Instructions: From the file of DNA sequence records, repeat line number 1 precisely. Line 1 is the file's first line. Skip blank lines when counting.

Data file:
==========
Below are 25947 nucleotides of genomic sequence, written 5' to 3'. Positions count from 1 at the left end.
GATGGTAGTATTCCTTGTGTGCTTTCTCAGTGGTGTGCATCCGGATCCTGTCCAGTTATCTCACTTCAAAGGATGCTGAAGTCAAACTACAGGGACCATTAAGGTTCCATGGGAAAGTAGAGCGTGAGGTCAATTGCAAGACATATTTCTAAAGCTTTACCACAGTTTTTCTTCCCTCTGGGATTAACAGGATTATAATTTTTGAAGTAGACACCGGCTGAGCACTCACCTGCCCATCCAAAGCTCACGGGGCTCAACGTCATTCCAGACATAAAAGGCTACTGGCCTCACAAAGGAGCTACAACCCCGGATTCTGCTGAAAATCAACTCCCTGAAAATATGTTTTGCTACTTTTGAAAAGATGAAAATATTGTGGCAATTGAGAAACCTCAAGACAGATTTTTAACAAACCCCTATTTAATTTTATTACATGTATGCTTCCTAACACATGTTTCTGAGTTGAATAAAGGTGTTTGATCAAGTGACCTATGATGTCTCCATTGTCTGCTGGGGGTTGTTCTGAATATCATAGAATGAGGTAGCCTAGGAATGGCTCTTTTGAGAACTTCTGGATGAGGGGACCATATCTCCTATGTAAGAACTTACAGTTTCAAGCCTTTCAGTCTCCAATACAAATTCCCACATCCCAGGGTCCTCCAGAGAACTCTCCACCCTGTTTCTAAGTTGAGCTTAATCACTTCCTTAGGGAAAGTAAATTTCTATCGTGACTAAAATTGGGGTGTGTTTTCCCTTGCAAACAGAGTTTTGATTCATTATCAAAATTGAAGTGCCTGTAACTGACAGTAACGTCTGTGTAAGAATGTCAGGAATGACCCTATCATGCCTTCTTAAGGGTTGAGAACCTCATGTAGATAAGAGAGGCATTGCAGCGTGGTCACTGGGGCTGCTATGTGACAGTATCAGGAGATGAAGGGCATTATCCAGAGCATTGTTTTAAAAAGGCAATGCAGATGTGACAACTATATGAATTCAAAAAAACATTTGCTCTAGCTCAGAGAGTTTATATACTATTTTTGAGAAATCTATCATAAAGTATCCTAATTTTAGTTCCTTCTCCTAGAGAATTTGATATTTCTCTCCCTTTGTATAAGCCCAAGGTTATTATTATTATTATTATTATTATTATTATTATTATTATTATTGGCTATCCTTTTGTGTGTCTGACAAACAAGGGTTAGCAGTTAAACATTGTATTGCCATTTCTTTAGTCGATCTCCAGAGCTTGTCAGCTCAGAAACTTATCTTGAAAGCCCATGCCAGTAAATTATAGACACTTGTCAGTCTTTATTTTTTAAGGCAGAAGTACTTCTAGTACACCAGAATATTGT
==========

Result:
Below are 25947 nucleotides of genomic sequence, written 5' to 3'. Positions count from 1 at the left end.